Orion’s Trail: An Oregon Trail Scifi Clone

There are few school-day games as iconic as the Oregon Trail game. We all know the story: you put together your team, members of whom are generally named after your friends and family (this makes the experience more personal, devastating, and honestly hilarious). You select how much food and clothing you wish to take with you and how many animals will pull your wagon. Finally, you set off to fjord rivers and get dysentery. Your decisions will almost inevitably lead to the death of your loved ones. After the first few playthroughs, however, the game becomes trite, no longer about the stories and situations, but a cold, calculated numbers game in which you’re trying to make it to the end no matter what.

Orion Trail is a game that gives you this experience but on asteroids–ahem, I mean steroids–also, it was never meant to be educational. Orion Trail is a hilariously nonsensical space-age version of Oregon Trail and it wants you to know that and never forget it. 

Choosing your Crew

She was a pretty decent captain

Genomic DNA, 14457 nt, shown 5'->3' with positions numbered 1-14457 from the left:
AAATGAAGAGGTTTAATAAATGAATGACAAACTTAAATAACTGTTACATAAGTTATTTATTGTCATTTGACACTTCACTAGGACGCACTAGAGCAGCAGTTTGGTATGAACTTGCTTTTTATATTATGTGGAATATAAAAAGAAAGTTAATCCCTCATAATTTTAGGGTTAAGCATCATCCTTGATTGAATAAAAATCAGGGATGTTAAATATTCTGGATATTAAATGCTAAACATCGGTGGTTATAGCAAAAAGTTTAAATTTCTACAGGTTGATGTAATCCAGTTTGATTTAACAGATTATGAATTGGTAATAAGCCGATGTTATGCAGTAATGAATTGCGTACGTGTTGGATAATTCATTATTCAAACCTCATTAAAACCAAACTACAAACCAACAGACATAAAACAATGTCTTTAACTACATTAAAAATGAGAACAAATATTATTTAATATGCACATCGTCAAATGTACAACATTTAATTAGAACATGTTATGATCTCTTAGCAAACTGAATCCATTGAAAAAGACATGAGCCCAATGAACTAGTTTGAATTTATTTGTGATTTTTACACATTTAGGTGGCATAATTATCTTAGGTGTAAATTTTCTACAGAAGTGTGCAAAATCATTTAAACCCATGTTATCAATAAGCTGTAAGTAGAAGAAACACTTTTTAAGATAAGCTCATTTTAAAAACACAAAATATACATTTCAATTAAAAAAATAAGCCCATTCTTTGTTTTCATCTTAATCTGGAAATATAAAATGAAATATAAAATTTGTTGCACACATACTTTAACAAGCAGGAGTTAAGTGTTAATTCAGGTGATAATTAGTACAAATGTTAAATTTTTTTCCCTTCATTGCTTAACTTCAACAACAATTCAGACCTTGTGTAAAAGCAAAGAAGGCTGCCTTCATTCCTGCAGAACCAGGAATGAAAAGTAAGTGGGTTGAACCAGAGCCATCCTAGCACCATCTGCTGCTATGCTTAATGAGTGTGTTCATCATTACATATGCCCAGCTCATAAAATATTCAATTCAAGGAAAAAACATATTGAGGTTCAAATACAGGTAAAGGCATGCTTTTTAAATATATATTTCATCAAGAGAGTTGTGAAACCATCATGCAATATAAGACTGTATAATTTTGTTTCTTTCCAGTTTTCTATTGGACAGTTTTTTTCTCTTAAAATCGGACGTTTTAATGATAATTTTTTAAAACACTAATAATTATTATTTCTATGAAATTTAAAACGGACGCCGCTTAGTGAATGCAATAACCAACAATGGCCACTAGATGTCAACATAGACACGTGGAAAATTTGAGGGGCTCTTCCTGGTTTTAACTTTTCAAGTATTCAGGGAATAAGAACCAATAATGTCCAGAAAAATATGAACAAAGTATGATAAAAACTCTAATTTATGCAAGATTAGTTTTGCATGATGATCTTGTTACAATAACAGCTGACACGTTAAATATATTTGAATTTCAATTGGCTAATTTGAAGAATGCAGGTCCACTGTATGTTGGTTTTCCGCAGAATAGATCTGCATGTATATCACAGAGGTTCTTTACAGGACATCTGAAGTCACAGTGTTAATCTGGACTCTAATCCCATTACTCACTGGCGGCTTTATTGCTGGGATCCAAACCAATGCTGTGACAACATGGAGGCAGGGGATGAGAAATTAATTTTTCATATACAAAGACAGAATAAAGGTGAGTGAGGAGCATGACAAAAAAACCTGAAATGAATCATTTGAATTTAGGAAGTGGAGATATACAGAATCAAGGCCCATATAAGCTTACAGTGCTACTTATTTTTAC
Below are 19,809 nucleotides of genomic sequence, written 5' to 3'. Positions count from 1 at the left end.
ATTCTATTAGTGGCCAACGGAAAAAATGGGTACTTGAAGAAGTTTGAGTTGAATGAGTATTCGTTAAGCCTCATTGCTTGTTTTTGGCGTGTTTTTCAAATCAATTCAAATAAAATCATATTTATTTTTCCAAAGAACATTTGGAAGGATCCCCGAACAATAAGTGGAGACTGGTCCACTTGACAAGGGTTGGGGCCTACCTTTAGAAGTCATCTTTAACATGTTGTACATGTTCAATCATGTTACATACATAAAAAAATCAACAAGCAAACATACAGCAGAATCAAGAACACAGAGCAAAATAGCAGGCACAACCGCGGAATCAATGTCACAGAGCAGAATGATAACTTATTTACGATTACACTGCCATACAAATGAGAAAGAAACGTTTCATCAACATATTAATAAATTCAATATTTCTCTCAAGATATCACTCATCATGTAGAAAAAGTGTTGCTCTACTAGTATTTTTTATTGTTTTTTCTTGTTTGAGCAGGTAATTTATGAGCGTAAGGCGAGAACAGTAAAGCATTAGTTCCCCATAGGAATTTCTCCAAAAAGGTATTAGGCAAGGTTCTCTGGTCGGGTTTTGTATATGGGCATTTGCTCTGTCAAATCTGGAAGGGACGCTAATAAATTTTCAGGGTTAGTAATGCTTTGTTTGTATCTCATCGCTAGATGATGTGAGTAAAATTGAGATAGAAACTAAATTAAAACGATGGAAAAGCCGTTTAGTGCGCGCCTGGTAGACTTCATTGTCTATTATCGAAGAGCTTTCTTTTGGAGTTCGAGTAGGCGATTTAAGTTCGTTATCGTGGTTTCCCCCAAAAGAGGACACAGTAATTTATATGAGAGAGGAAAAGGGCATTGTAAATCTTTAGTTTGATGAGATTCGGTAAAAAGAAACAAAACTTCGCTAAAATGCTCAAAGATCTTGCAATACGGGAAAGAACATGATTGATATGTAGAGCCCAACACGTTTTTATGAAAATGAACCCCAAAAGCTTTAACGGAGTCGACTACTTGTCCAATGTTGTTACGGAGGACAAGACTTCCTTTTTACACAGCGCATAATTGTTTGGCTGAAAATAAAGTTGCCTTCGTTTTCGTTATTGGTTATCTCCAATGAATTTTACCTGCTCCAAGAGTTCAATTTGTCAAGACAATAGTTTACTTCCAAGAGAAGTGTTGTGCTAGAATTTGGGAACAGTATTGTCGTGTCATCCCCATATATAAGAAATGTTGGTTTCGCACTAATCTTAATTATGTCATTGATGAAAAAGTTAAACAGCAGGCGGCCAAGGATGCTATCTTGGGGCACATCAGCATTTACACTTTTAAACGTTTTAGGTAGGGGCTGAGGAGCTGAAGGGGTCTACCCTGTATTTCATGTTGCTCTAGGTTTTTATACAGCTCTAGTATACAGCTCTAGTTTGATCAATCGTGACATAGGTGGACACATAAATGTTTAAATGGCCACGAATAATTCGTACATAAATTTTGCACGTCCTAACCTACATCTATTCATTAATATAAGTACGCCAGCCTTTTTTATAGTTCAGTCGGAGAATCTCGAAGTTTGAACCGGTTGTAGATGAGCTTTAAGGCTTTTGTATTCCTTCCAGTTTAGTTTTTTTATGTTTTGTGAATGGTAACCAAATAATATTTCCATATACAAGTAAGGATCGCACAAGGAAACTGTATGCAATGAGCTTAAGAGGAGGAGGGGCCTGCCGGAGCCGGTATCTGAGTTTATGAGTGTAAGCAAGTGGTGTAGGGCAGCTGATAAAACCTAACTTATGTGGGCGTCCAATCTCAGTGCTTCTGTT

You start the game with goofy pixel-art faces and silly names as you are invited to choose the officers of your crew. Would you like Alex “Soup” Campbell as your captain? Perhaps Shel’Don should be your Chief Engineer? Personally, I enjoy Percival Squiddlevoss and his goofy portrait and cool goggles. The characters are the first chuckle but will not be the last. However, you are also given the option to rename your characters at will. Perhaps that cool bear with purple hair is better suited to be called Your Bearness instead, or you should name her after your spouse, making her failures more visceral. What you cannot change, however, is the stats. No one character before you is any better or worse than the others, just different. That’s what makes choosing who to take with you all the more interesting.